(ISJM) In conjunction with the year-long exhibition City without Jews: The Dark Side of Munich’s History (September 24, 2008 through August 30, 2009), curated by Bernhard Purin at the Jewish Museum of Munich, the Museum is also mounting several exhibits under the rubric "Places of Exile."
The second of these exhibits, a photo-essay by Israeli photographer Yigal Gawze, Minchen ve'Tel Aviv opened on March 25, 2009 and runs through June 7, 2009. ‘Fragments of a Style’ looks at the Bauhaus architecture of Tel Aviv, celebrating its 100th anniversary in April 2009. The photos emphasis the "White City," the largest concentration of Bauhaus-inspired and other modern pre-World War II architecture in the world. According to the organizers, "At the same time ‘Minchen ve’Tel Aviv’ traces the life histories of four Jewish artists who lived and worked in Munich for many years and for whom Tel Aviv did not just became a place of exile after 1933 but also a new home."
You can download the catalog here:
Gawze's photo-essay will later be shown in Prague and Berlin.
City without Jews: The Dark Side of Munich’s History
The following rationale and description of City Without Jews comes from the Museum website:
Throughout 2008 Munich celebrated its 850th anniversary. Such jubilees are often seen as occasions to look back on a city’s history with pride, to identify with it, and to awaken the residents’ awareness of its history. But how is a museum—whose task is to promote the history and culture of a certain section of the community—supposed to react to such a festival year, when for more than 400 years in the city’s 850-year history, it was involuntarily and often forcefully excluded from taking part?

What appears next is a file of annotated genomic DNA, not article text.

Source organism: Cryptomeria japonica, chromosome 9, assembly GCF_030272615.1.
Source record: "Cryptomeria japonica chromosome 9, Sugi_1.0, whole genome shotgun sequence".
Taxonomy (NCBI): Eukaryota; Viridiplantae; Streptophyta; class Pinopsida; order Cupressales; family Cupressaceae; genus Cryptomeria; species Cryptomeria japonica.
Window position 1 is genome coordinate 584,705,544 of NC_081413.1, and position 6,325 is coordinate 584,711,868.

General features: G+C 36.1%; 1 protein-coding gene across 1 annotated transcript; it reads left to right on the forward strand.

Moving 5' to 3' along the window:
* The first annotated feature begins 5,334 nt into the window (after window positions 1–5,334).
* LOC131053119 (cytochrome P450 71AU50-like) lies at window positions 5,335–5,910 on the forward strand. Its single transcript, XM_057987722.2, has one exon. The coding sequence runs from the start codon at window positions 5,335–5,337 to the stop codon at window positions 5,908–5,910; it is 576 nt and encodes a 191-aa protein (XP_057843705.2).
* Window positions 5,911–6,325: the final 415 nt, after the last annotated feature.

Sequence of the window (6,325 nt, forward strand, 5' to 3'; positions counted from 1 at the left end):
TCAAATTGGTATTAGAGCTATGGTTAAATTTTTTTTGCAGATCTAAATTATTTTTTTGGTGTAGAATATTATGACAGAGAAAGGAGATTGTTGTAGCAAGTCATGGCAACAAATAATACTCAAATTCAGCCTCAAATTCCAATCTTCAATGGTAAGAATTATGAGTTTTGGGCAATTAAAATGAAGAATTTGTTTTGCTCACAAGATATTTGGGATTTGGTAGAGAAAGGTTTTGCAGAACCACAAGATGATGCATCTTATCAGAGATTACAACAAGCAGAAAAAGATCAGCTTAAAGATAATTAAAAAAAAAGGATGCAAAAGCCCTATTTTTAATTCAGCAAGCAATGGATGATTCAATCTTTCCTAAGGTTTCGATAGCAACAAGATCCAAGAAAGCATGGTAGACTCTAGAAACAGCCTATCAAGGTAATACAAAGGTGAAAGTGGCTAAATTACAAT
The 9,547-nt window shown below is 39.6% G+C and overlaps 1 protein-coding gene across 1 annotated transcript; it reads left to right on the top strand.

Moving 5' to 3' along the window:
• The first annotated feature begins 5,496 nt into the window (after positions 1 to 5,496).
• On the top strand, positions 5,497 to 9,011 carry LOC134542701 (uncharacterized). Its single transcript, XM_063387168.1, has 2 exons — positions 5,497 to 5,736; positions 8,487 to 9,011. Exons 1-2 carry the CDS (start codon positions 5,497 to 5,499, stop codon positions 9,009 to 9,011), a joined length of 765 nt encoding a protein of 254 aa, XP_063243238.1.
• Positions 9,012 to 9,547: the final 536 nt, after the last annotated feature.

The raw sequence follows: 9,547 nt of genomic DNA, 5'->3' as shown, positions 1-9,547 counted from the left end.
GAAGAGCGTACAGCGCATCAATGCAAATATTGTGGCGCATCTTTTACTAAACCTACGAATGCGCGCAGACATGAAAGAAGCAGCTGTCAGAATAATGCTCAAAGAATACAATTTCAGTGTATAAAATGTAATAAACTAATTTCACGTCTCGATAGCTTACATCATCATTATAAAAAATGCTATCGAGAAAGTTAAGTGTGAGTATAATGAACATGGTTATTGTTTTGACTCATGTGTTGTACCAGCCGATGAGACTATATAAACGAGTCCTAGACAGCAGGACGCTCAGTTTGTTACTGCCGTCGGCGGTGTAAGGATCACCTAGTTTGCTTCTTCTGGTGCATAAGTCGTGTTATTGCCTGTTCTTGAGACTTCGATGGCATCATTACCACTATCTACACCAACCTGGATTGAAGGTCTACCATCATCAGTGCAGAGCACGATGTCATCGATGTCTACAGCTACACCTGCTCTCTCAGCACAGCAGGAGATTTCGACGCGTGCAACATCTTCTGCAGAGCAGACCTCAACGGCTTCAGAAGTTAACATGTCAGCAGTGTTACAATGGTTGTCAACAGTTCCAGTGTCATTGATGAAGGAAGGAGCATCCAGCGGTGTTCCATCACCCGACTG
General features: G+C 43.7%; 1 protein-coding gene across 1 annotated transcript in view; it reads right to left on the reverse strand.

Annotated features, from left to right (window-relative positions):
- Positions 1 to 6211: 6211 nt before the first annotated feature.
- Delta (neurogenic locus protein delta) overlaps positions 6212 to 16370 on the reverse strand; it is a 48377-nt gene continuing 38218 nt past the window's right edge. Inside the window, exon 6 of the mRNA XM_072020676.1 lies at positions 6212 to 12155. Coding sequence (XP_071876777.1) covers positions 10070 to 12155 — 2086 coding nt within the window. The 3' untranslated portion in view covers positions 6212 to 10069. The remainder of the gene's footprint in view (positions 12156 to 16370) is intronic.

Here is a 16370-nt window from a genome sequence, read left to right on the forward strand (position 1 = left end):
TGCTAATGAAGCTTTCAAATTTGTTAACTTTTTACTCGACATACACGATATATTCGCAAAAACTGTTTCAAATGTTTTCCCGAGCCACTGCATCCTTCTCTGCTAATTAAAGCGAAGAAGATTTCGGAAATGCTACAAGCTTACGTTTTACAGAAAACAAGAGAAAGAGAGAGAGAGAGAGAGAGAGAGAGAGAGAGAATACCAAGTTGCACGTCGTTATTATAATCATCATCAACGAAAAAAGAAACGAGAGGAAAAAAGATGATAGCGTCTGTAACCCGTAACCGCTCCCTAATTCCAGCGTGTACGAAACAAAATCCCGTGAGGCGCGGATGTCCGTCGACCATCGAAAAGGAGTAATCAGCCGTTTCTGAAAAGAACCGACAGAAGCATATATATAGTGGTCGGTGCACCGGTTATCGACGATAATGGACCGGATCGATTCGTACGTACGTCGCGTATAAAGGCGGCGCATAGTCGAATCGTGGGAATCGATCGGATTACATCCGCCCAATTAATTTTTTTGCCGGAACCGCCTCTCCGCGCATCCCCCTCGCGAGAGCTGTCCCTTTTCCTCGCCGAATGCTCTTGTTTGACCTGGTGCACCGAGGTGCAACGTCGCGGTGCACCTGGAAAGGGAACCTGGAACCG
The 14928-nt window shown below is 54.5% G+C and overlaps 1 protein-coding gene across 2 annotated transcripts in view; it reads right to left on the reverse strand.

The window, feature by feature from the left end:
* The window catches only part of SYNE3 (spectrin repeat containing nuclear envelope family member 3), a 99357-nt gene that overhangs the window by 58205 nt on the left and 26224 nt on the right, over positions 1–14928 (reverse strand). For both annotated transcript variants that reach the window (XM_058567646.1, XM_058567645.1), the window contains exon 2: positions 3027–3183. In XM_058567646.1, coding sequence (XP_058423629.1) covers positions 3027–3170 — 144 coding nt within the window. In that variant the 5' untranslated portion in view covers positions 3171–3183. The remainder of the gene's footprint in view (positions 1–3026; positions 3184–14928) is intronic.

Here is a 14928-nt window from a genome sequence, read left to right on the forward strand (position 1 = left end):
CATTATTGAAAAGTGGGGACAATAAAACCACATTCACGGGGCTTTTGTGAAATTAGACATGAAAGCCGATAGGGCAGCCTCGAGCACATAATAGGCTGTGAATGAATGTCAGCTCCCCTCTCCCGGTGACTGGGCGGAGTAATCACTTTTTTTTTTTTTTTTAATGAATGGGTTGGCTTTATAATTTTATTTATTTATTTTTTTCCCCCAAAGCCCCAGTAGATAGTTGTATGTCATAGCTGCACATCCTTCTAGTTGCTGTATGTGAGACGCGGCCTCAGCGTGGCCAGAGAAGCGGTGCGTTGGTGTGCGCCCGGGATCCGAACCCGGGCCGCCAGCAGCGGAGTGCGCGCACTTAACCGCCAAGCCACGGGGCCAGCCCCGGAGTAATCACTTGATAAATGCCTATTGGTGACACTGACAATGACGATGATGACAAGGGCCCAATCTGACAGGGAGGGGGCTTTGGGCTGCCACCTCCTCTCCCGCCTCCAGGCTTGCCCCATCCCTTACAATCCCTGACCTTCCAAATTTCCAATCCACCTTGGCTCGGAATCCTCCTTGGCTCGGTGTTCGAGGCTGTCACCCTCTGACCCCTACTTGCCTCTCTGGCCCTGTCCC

In its contribution to the city’s anniversary, the Jewish Museum Munich has chosen to trace precisely those times during the last 850 years when Jews were not allowed to live there, when Munich was a City without Jews. At the same time, the reasons for their expulsion, persecution, and settlement prohibitions have been highlighted and the issue of the Dark Side of Munich's History broached.
The twelve exhibits, which render predominantly negative events in the city’s history visible, are complemented by video boards in the exhibition. Students at the University for Television and Film in Munich have collated statements by historians and experts in the fields of literature, politics, and cultural affairs, related to Munich’s topography and which refer to events of exclusion, persecution, and annihilation that actually happened. This allows visitors to the exhibition "City without Jews: The Dark Side of Munich’s History" to see the objects in a broader historical context while at the same time linking them to specific sites in Munich.
Curator: Bernhard Purin
Assistance: Tatjana Neef